- Silicon Chip. This features a microchip that is encapsulated in a thin layer of epoxy resin and then inserted into a small plastic or glass tag
- Printed Circuit Board (or PCB). This chip contains no electrical parts by design. Instead, it consists of an etched copper antenna combined with an adjoining computer chip.
In some cases, RFID chips can be implemented as either silicon or PCB technology depending on their intended use.
Just like RFID chips, there are different types of RFID readers. For example, a label printer (which may also incorporate an antenna to transmit data) can only print new labels for already identified items. On the other hand, pallet scanners (used for high-speed stock control) look like ceiling-mounted scanners and use long-range antennas to identify tags across wide areas at very high speeds.
RFID Chip Technology
An RFID chip is made out of a thin sheet of glass or Mylar substrate material. It is coated with a special type of magnetic alloy which makes it responsive to very low frequency (VLF) signals in the 13.56 MHz range.
This VLF signal is supplied by most reader devices, which also send the carrier signal via the transmitting antenna to activate the tag’s amplifier circuit. A simple analogy might be that without this activation function, an RFID chip would remain “asleep” until woken up by incoming signals from readers.
RFID Chip Identification
The primary function of identification is authentication: verifying that people and goods are who they claim to be. This process must balance three factors:
- Privacy – ensuring that people cannot be identified unless they have been authorized to access certain resources
- Security – preventing unauthorized people from gaining access
- Convenience – making the process of identification as simple and speedy as possible
RFID chip identification is simple and efficient. Every authorized individual must hold an RFID tag that contains all their details in the chip. For them to be allowed access, an RFID reader will scan the tag, receive data, and compare it with an existing database. If they match, then the individual is allowed access and vice versa.
Each time, the tag’s unique serial number is transmitted to the reader where it is decoded into its original data, translated into human-readable form, and then transmitted to a central database for storage. This process is the same regardless of the type of reader device being used.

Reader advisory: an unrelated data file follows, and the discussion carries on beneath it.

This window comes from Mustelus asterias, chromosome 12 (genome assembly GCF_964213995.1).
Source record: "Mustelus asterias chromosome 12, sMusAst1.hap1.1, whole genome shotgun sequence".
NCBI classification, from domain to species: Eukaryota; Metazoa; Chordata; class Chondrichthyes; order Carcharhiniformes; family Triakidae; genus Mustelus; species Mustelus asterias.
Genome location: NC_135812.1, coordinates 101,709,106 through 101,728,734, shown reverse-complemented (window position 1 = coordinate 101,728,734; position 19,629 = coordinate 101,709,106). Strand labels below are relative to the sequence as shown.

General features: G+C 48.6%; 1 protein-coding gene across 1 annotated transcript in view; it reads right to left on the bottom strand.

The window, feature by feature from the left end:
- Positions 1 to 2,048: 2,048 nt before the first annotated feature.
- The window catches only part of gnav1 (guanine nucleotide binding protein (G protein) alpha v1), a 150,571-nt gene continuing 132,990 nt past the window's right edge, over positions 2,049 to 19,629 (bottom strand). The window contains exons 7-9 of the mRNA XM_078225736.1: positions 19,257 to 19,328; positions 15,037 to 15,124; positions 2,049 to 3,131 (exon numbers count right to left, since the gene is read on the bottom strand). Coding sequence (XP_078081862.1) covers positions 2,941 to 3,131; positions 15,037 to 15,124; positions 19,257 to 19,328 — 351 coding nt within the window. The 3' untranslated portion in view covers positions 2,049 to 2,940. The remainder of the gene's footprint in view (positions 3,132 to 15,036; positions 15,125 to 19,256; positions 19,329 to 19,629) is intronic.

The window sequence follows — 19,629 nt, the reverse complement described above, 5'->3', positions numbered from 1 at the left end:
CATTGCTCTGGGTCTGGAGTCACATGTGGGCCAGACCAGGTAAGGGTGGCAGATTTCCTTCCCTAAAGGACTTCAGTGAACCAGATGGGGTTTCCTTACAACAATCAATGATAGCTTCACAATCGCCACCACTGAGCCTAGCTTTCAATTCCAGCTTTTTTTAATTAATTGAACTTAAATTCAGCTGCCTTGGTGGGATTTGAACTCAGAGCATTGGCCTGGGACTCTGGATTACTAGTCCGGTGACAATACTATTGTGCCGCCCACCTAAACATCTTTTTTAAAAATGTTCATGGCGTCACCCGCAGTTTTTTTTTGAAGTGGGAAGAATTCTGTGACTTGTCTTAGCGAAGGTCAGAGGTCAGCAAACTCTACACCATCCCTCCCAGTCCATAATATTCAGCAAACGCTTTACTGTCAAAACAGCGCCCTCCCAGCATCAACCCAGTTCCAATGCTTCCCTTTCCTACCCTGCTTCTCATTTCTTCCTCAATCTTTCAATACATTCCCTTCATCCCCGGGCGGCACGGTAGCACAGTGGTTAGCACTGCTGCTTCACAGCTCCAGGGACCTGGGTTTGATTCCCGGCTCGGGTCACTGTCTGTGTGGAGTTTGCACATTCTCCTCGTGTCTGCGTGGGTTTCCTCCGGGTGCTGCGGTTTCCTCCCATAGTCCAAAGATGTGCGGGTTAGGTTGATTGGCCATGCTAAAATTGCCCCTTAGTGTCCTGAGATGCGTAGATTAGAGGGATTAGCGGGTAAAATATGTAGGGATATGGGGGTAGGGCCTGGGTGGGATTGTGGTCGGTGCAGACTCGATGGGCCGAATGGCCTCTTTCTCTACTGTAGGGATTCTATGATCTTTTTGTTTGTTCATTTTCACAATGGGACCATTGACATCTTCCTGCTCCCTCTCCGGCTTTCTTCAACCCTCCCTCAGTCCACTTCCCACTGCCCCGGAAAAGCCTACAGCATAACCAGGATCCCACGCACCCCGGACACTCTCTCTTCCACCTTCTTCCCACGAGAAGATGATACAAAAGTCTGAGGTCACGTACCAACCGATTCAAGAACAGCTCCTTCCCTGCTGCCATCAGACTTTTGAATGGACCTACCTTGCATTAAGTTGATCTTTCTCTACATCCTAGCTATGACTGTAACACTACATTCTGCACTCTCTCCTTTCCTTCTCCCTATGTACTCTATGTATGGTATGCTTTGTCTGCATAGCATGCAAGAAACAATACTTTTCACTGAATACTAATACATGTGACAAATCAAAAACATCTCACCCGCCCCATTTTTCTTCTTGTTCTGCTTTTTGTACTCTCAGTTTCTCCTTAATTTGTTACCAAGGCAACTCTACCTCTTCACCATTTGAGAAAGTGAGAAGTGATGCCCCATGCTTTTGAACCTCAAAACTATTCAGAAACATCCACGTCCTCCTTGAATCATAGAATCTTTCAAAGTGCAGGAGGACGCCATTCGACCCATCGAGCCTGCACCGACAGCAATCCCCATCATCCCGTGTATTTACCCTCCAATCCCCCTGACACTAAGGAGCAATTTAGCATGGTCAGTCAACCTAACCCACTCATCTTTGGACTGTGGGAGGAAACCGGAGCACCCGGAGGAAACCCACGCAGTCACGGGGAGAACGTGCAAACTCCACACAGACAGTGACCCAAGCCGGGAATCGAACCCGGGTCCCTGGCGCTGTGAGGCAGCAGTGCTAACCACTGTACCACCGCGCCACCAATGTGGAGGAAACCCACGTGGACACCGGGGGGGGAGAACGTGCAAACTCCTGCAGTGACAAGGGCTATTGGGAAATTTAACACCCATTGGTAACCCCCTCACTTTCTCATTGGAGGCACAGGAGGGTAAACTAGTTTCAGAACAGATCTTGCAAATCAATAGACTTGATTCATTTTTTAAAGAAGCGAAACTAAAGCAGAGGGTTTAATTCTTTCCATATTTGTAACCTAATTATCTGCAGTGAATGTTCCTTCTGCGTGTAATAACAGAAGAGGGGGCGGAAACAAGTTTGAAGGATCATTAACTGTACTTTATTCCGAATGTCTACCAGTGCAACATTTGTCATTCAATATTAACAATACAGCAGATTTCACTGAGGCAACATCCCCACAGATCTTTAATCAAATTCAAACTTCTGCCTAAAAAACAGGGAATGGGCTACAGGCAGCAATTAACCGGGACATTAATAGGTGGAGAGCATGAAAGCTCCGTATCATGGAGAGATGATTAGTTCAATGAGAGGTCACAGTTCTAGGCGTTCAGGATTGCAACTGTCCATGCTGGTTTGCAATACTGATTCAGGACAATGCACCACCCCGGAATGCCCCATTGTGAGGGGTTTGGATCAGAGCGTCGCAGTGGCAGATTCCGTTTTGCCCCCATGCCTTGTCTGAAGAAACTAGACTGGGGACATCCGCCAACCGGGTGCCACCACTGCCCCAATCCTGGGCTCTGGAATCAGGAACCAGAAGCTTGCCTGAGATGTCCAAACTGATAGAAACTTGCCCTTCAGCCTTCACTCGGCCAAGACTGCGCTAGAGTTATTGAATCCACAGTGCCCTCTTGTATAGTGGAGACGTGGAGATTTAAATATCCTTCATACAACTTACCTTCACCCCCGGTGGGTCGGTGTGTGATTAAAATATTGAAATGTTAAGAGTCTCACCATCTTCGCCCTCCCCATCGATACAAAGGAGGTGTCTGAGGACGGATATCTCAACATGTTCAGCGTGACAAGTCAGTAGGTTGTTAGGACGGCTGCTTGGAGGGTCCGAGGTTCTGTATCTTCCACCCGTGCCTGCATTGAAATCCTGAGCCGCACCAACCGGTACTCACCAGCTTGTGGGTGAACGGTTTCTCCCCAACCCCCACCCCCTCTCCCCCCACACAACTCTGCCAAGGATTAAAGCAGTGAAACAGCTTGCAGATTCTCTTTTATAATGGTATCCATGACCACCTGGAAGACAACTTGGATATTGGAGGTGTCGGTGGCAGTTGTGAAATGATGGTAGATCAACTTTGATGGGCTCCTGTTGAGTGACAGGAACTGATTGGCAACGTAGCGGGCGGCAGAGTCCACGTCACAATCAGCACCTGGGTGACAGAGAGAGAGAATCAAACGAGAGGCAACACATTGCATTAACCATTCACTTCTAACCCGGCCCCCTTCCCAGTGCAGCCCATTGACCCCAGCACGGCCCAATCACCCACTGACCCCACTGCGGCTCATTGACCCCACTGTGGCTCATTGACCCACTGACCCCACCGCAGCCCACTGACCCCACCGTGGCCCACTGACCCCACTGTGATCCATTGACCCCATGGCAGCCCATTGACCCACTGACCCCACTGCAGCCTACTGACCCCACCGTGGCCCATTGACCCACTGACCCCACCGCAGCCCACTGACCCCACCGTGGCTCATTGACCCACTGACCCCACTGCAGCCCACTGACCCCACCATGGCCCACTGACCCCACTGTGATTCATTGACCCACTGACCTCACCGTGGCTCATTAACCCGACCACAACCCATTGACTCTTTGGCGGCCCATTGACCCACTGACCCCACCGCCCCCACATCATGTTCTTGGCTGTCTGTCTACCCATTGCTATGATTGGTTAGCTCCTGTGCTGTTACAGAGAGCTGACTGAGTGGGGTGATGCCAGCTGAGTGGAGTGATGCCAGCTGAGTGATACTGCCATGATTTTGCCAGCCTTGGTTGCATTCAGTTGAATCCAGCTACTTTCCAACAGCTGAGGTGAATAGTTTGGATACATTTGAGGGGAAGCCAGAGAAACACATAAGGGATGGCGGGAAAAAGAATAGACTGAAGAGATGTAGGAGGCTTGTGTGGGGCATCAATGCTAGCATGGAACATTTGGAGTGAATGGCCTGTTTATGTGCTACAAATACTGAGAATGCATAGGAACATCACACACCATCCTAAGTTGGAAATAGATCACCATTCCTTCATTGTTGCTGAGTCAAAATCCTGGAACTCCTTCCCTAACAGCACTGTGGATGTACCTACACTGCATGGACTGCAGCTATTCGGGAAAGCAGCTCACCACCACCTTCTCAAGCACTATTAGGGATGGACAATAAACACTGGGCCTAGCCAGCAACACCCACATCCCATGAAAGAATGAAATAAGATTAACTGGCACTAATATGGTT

RFID Chip Security
When an electromagnetic signal is transmitted, it propagates through space in a wave-like pattern. This concept forms the basis for all wireless communication systems, such as cordless phones, FM radio, cellular telephony, and various other long and short-range communication schemes that we use every day.
The strength and direction of any given signal will vary according to several factors such as:
- The power output of the transmitting antenna
- The distance between transmitter and receiver
- Obstacles such as walls or furniture
- Atmospheric conditions
- Presence of other RF transmitters
Since RFID signals have low power, they face many penetration challenges when encountering sources of interference. As such, they require proximity to the reader for information to be passed (usually up to 100 meters).
Additionally, information stored in the RFID chip is encrypted. As such, cybercriminals can have access to the information unless they steal the specifically assigned RFID reader.
Applications of RFID Chip
RFID chips can be used in many different applications such as:
- Automated customer identification
- Automated toll collection systems
- E-tickets/ electronic boarding passes
- Access control systems
- Robotic guidance systems
- Supply chain management
- Article surveillance/security tagging
RFID operates well in open spaces where there are few physical obstructions to interfere with signal transmission, its performance is not so good when it comes to passing through walls, floors, or even tightly packed goods. This explains why RFID has not replaced barcodes where items are stacked on top of each other.
However, RFID is the best for tagging large objects that are unlikely to move around too much during transportation (such as vehicles). They have better storage than barcodes, which makes them ideal for tagging goods that require a lot of data for identification.
For example, an RFID tag can store data such as the last stock date, the last purchase, the manufacturing date, the batch number among other crucial information. On the contrary, a barcode is prone to environment-related destruction and stores little information. These factors have made RFID technology replace barcodes in many applications.